Sales via e-commerce platforms are rising. In fact, Forbes noted the November and December 2016 totals alone equaled more than $110 billion worldwide. But growing technological adoption has also spurred cybercriminal activity, with attackers looking for any way to crack e-commerce security measures and steal payment data.
SecurityWeek explained one vulnerability in the popular e-commerce platform Magneto could do more than just draw cybercriminal interest: With effective execution, malicious actors could gain total control of targeted systems.
Informing the Public
DefenseCode first detected the vulnerability in November 2016, and then reported to Magneto using its bug bounty program. Although Magneto acknowledged the issue, no fix was forthcoming, and DefenseCode chose to make its discovery public.
So what’s the risk? CIO said it all starts with Vimeo. Using a built-in Magneto feature, users can add Vimeo video content to their e-commerce shop for an existing product. The platform grabs a preview image using a POST request — but it’s possible for attackers to change the command from POST to GET, paving the way for a cross-site request forgery (CSRF) attack by uploading an arbitrary file.
While these files aren’t allowed on Magneto-based e-commerce sites, they’re still saved to the site’s server, allowing attackers to easily identify the save location, then upload a malicious PHP script and an .htaccess file into the same directory. To execute the attack, fraudsters must convince any user with admin panel access to access a specially crafted webpage.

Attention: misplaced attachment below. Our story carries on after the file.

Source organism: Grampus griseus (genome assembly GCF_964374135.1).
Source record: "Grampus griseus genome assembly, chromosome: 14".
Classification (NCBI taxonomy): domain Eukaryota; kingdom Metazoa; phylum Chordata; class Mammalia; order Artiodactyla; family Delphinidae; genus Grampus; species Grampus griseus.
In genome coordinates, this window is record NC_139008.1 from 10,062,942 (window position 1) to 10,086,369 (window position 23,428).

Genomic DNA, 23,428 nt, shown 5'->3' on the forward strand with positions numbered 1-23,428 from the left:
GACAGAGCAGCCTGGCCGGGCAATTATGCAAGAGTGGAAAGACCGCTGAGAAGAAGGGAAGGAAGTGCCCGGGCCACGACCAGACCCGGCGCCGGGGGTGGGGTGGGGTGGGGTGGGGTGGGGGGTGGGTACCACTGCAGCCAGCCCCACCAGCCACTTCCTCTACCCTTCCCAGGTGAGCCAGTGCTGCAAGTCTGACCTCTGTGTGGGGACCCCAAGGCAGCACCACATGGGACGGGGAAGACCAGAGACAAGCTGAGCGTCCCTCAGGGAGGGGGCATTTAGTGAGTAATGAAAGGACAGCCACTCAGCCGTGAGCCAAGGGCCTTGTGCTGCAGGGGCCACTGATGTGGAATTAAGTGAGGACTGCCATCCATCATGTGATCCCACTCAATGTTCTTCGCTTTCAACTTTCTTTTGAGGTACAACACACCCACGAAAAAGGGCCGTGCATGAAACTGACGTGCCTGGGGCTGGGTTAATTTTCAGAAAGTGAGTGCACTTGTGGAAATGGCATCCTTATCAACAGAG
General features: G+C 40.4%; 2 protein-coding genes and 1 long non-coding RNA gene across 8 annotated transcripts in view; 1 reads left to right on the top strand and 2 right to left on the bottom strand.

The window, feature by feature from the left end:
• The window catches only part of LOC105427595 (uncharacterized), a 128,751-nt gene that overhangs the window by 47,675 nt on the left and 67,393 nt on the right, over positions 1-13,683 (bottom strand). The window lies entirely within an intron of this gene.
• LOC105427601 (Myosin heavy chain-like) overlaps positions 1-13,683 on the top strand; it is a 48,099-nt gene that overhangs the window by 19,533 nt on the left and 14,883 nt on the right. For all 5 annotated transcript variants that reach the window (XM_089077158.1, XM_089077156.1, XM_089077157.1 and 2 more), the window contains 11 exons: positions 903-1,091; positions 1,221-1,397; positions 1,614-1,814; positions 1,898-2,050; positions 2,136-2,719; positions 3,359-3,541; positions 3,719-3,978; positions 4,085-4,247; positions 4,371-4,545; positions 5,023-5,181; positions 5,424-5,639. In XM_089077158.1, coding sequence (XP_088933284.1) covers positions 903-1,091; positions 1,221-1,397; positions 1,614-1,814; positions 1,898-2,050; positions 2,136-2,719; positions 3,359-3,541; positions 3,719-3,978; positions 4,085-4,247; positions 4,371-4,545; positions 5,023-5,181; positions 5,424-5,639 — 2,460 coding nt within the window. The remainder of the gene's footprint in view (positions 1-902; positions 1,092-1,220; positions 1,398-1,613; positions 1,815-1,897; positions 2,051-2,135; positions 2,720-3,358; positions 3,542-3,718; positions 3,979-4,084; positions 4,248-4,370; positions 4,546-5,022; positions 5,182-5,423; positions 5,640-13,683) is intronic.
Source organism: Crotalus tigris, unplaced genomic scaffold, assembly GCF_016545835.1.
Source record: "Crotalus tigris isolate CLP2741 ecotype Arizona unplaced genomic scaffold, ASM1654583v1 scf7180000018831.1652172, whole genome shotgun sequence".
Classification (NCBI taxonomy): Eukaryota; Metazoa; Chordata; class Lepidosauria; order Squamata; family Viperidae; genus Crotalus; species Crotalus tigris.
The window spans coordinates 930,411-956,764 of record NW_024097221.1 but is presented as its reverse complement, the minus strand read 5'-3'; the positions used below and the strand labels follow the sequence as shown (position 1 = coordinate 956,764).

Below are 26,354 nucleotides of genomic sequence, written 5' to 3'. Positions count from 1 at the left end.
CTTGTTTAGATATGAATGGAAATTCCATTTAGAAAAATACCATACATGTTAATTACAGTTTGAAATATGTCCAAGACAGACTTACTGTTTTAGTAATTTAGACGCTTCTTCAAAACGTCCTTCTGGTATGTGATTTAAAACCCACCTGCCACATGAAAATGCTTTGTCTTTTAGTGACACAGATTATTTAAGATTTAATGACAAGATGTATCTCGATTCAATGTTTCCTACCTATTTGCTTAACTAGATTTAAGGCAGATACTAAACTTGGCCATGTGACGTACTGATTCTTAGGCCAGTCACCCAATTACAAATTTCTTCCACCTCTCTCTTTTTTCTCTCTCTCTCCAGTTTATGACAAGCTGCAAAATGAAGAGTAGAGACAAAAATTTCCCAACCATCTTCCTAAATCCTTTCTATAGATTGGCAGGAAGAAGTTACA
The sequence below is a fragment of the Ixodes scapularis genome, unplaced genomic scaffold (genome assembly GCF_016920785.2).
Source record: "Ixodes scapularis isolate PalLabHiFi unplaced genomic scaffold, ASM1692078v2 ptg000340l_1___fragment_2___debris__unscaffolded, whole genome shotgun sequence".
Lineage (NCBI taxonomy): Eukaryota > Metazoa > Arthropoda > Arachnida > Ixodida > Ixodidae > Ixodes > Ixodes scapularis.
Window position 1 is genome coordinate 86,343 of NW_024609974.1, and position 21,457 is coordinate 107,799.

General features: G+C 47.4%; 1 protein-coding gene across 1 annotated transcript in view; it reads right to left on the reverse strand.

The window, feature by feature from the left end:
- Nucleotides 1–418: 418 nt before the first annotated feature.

Also worth noting is that even low-privilege accounts can access the remote image retrieval function and execute the CSRF, which grants threat actors full access to system databases and potentially full system control. This currently unpatched vulnerability puts more than 250,000 sites at risk.
Safeguarding Against the Vulnerability
So how do companies increase the security of their e-commerce site? Ideally, a fix is forthcoming for the Magneto issue, which will shut down at least one potential avenue of attack. But the value of e-commerce data means that cybercriminals are constantly looking for new ways to bypass defenses or leverage seemingly innocuous functions to gain complete control.
Multichannel Merchant explained it’s critical for companies to proceed with caution and assume all traffic heading to their website is potentially malicious. This means using SSL to encrypt legitimate transactions, properly sanitizing incoming data and always using active monitoring solutions to detect emerging threats such as fileless ransomware and cross-platform malware.
The Magneto problem also highlighted the ongoing challenge of user impact in retail IT security: While code vulnerabilities make it possible for attackers to inject malicious files, it still takes user action to actually execute an attack. To stay safe, businesses should restrict the number of users with administrative access to the bare minimum, making it easier to prevent attacks and detect problems if they emerge.
It’s also a good idea to regularly remind users of potential risk. For those with the right permissions, simply visiting compromised websites may be enough to jeopardize e-commerce data.
The newly public Magneto flaw poses serious risk for e-commerce stores. With no fix available, security researchers recommended that IT administrators both enable the “Add Secret Keys to URLs” function and disallow .htacess files in specific directories. It’s not a perfect solution, but with billions in revenue on the line and attackers drawn to any weakness, it’s worth repelling them wherever and whenever possible.